USS Long Beach (CGN-9) - Facts and Asbestos Exposure


The USS Long Beach was a Long Beach-class cruiser. The ship was the first nuclear-powered surface combatant in the world. By design, the vessel was built primarily for conducting warfare operations, the artillery with which it was equipped allowing it to withstand aircraft, submarines and other warships. The USS Long Beach was most notably involved in missions during the Vietnam War. For its service in the combat zone, it was awarded the Southwest Asia Service Medal alongside a Vietnam Campaign Medal. The ship also received six Battle Efficiency Ribbons.

Technical Features of the USS Long Beach (CGN-9)

Class and type: Long Beach-class cruiser
Launch date: 14 July 1959
Commissioning date: 9 September 1961
Decommissioning date: 1 May 1995
Displacement: 17,500 t
Length: 721 ft
Draft: 30.8 ft
Beam: 73 t
Speed: 30 kts
Complement: 79 officers and 1081 enlisted
Propulsion: two propellers, 80,000 shp
Armament: two 5-inch/38 caliber guns, two Standard missiles launchers, two Harpoon missile launchers, one anti-submarine missile launcher, two 20mm Phalanx CIWS, two launchers for Tomahawk missiles

History of the USS Long Beach (CGN-9)

The USS Long Beach was built by the Bethlehem Steel Corporation in Quincy, Massachusetts under the initial CLGN-160 designation, however, the ship would then be reclassified twice in 1957, eventually settling on CGN-9. The ship was placed in commission in September 1961 with Commander Eugene Parks Wilkinson in command and Mrs. Marian Swanson-Hosmer as a sponsor.

The Long Beach was to report to the Atlantic Fleet, and the Naval Station Norfolk was assigned as its homeport. Between October and December 1961, the ship was engaged in complex shakedown training to test its artillery and its propulsion systems. From December to January 1962, the Long Beach was in the waters of Puerto Rico in order to perform tests of its missile firing which turned out successful.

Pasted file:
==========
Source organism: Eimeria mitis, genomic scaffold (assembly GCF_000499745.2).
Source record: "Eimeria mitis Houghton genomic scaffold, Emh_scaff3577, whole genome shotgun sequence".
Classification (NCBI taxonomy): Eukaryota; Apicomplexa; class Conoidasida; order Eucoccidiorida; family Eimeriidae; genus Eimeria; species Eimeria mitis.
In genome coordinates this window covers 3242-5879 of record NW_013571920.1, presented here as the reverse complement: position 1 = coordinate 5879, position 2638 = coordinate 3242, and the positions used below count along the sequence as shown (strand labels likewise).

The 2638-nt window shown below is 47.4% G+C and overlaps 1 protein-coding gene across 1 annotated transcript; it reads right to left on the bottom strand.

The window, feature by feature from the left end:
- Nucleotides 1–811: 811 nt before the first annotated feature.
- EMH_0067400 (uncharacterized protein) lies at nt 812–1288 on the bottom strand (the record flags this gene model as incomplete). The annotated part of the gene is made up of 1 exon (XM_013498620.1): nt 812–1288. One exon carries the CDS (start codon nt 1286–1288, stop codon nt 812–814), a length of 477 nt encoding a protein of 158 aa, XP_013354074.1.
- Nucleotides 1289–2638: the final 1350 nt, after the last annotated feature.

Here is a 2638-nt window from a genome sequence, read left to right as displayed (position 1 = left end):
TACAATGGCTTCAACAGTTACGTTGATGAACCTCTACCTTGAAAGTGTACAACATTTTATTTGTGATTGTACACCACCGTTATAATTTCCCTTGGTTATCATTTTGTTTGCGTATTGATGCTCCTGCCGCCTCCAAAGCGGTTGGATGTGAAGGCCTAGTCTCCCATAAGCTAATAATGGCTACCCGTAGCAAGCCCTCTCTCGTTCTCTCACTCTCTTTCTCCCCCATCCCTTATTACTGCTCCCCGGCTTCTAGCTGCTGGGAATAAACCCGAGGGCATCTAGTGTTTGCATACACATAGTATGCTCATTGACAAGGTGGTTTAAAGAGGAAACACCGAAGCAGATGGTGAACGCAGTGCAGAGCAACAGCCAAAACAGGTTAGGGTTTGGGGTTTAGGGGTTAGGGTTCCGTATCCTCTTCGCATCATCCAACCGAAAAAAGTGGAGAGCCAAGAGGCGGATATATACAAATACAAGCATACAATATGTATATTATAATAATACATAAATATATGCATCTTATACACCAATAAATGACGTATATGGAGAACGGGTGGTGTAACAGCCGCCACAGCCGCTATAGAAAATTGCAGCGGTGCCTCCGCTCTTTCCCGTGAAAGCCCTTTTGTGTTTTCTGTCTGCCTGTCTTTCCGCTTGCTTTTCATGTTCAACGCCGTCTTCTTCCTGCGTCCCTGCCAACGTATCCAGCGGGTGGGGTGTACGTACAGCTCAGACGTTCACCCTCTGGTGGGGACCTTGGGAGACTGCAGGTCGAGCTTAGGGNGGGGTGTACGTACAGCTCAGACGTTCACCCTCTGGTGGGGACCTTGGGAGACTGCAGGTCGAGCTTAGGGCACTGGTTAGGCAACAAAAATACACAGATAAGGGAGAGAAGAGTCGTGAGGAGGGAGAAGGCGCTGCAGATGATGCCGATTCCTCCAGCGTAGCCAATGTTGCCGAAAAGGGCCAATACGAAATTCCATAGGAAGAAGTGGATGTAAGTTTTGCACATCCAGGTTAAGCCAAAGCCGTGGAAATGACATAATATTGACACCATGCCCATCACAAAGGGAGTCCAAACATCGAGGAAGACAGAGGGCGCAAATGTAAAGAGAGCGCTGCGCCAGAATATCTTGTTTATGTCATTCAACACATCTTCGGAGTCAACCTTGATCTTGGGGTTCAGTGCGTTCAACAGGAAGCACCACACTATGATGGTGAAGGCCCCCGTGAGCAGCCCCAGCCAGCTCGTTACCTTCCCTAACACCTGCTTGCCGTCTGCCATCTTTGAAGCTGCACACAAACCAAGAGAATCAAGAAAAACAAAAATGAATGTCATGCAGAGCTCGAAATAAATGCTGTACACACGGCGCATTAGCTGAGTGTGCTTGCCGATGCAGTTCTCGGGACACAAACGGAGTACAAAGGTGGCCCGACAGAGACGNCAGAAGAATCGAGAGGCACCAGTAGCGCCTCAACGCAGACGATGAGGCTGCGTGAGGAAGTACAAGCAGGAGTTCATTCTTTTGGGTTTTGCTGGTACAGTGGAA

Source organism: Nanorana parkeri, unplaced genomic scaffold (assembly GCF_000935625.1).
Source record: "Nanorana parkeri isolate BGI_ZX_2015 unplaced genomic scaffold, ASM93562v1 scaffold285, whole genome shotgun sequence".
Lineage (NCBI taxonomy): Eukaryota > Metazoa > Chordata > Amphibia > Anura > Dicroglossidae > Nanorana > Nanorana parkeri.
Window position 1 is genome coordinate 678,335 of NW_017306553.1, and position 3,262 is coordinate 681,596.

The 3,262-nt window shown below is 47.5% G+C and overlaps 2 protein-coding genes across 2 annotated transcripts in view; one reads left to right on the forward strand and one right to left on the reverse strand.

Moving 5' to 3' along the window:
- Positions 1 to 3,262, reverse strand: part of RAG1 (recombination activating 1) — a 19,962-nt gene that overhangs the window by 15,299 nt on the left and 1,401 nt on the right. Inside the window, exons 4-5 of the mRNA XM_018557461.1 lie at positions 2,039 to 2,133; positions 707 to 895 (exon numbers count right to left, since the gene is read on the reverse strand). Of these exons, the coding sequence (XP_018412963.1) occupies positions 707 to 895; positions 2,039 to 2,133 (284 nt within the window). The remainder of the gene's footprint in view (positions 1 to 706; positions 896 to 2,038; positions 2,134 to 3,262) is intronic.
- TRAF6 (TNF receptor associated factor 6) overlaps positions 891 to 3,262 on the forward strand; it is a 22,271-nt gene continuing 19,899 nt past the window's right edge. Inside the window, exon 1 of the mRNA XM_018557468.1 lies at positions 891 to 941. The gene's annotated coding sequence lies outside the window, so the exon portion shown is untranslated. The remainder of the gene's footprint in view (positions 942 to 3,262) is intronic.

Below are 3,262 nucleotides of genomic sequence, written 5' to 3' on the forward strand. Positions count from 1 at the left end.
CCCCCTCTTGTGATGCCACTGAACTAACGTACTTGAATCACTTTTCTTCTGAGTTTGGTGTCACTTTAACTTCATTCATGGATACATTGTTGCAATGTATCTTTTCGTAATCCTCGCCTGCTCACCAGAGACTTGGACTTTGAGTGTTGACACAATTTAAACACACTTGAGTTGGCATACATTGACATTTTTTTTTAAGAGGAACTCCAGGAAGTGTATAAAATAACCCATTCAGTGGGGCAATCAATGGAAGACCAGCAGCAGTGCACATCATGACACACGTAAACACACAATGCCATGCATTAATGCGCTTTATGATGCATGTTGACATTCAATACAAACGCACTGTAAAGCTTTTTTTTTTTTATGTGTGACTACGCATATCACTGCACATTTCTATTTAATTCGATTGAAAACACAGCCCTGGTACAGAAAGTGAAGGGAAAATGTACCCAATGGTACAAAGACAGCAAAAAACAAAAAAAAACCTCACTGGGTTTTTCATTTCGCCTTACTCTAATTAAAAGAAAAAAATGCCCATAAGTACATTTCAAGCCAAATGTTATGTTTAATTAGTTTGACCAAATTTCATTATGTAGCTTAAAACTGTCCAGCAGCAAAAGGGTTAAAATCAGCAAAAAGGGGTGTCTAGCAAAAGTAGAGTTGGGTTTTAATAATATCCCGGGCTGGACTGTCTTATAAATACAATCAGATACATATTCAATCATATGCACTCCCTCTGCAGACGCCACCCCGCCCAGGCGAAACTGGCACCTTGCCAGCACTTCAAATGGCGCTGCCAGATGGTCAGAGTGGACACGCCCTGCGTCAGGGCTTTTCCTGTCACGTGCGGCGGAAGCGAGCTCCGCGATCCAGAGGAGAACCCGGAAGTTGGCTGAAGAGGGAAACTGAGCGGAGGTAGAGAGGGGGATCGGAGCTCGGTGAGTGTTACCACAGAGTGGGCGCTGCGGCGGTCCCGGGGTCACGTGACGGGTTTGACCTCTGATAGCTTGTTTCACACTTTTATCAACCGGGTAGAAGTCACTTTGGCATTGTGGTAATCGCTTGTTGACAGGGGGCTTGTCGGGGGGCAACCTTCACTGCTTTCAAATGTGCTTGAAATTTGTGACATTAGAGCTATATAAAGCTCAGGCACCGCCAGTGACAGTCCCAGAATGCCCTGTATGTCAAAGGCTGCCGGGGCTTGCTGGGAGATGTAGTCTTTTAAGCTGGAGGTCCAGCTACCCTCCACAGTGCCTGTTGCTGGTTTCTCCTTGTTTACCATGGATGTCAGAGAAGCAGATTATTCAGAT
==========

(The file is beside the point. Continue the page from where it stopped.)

In April 1962, the vessel was assigned the role of flagship within the units of the Atlantic Fleet. Together, they participated in exercises off North Carolina and Virginia. During these training sessions, the Long Beach was evaluated by both President John F. Kennedy and Vice President Lyndon B. Johnson. After completing an overhaul at the Philadelphia Naval Shipyard, the vessel was engaged in training exercises in Caribbean waters until August 1963, when it accompanied the 6th Fleet for operations in the Mediterranean.

In April 1964, the Long Beach steamed to the Mediterranean to be a part of the formation of the first task group that was all nuclear-powered. The task group conducted exercises in the Mediterranean until July, when the Long Beach was assigned to go on an around-the-world cruise referred to as Operation Sea Orbit. During the tour, there were numerous foreign people of influence that visited the ship, particularly when it was docked in ports from Africa, but also New Zealand and Brazil. After the ship had been in a period of upkeep, the Long Beach departed in November 1966 to Far East waters. During the deployment, the ship mainly operated as the Positive Identification Radar Advisory Zone (PIRAZ) unit while located in the Gulf of Tonkin. In addition to this, however, the vessel also used its radar equipment to assist helicopter units in Search and Rescue missions.